Bipolar – a lesson, not a disease

Greg Tanner filming at the Quai 54 streetball ...

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After work today I wanted to chill and ended up watching a film, A Summer in the Cage. The film was a documentary done by a man named Ben.

The story started from Ben trying to film about the street basketball in New York. He met a guy named Sam whom he wanted to work with for the documentary he is trying to film. According to Ben, Sam had a vast idea with regard to the project and got going with him in months.

After some time later, Sam turned into a traitor and decided to work with himself with the project rejecting Ben as his partner… he left Ben without notice, do not accept phone calls from him, do not give back any emails and messages sent by Ben and continued the project that Ben have started by himself.

After couple of weeks, Ben received a phone call from Sam’s friend saying that in the hospital he has been confined because he became bipolar.

Ben started to shift from filming the street basketball to Sam’s life. His mania started to inspire Ben to know more of his past life and started doing some interviews with Sam’s family particularly his mother.

He discovered that Sam’s father committed suicide because he had the same situation as what Sam had – being bipolar. Her mother does not blame anyone for that but she was always hoping that Sam never had mania that will take away the hope in his future as a normal citizen.

While watching the film, I realized that after all what Sam had done to Ben, he was still there for Sam helping him through what he’s been with the mania and in being bipolar. He also shared Ben some of his feelings about the depression he’s going through. He said he used to have  great life in New York, had masters and degrees but now it all turned to rejection, jobless life and loveless living.

Sam did not have his own family although he wanted to. He was afraid that his child might acquire the same bipolarity and decided for himself to stay single. He just had Ben as his faithful friend no matter what. He has been there always for Sam. He is always there for him in just a single phone call, helping him sort things out, flying with him, driving him around and helping him through tough times Sam have had.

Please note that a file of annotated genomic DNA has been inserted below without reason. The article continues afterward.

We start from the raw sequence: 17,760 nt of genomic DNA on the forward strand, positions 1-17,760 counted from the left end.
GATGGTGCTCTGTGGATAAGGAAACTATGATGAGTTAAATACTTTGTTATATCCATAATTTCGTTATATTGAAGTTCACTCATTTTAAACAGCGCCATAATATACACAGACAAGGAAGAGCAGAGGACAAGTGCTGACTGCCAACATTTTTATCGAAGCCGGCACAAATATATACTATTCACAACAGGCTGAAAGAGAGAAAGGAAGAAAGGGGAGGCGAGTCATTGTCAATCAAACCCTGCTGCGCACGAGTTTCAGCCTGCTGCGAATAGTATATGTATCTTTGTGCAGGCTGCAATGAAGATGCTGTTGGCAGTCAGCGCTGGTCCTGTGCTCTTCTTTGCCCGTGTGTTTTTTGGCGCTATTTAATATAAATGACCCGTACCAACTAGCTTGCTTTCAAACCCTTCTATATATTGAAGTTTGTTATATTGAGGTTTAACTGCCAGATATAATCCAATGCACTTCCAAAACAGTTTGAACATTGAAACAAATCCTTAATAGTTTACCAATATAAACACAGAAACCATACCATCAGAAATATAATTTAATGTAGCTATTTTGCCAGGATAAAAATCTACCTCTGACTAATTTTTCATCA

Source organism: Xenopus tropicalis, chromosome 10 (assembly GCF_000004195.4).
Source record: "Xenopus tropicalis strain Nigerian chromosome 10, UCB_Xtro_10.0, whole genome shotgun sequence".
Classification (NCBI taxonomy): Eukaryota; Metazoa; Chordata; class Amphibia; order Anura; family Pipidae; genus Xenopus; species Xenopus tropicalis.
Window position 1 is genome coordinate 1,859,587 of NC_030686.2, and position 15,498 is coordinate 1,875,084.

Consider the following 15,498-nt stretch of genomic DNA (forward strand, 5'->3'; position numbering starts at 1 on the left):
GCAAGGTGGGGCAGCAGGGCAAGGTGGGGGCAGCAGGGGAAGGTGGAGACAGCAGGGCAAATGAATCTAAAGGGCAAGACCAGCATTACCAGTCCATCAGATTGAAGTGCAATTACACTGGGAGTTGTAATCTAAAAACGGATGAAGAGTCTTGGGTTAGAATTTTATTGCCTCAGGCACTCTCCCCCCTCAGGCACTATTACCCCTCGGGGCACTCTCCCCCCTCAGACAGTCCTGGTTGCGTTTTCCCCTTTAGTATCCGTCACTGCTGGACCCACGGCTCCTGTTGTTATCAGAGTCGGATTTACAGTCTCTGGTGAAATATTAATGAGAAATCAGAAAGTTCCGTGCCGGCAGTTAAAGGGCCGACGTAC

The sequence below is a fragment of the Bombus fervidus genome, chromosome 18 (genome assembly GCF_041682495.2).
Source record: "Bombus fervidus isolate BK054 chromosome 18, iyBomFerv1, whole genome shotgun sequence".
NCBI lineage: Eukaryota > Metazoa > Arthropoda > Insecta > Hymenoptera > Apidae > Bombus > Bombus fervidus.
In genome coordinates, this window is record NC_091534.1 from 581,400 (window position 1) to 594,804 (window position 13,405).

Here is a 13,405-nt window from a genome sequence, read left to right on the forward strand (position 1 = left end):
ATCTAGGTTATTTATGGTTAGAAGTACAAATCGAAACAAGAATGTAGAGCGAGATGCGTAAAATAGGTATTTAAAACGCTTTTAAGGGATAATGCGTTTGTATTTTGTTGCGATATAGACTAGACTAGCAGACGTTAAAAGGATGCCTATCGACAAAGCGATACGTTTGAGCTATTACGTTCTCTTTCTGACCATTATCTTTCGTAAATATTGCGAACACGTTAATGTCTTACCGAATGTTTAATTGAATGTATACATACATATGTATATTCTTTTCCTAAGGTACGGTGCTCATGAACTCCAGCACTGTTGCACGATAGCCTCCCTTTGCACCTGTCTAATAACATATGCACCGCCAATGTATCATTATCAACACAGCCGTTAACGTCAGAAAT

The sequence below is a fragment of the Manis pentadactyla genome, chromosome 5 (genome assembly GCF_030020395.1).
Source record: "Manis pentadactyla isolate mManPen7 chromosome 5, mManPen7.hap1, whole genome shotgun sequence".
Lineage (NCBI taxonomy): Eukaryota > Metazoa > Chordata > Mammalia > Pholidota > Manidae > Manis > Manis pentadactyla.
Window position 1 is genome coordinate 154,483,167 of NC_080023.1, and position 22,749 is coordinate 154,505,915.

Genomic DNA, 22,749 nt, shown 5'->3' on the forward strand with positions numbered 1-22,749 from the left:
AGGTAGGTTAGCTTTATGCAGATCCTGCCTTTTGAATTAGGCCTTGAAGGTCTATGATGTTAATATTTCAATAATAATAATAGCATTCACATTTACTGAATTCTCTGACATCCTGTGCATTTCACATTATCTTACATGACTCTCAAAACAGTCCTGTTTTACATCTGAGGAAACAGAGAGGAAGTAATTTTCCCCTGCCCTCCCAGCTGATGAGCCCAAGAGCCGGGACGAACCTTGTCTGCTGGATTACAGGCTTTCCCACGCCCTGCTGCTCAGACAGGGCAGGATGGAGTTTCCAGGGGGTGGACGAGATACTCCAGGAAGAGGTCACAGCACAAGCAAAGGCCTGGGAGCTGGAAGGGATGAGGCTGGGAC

However, Sam started to deteriorate and became worse than ever. After six years of being friends with Ben, he started being rude to him asking for more money, threatening him and yelling at him on the top of his lungs over the phone.

Sam was again confined in the hospital because I say he’s not taking his medications, although I’m not sure about it but I suppose it’s that.

Ben always remembered the times he spent with Sam, the road trips, the conversations and reminiscing the past experiences and travels with him. Although everything ended about their project, for Ben still the friendship remains and still the memories can never be covered by anger and regret that he’s suppose to feel about Sam.

Sam’s mother said that she’s fear was always about losing him. She does not blame anyone else but she still can’t accept the thing happened to his son Sam.


To be a friend means to accept people’s weaknesses… always being there for them no matter how hard they are to us, no matter how hard it is to accept their personality and no matter what circumstance might cross along.

In Sam’s situation, what I’ve learned was always be honest with myself and to other people. Accept that life is not always the way we wanted it to but God is always there to direct us to the path we should take no matter how hard it is for us to go through… and in times that we seem to give up, there is always a God (Yahuwa) who will lift us up and embrace saying, “Son, do you know I still love you?”

Bipolar seems like a big lesson to me not a disease something that we should be afraid of. I’m not saying that I can have it but what I’m saying is that with this movie, it brought me a lesson that I will forever learn.


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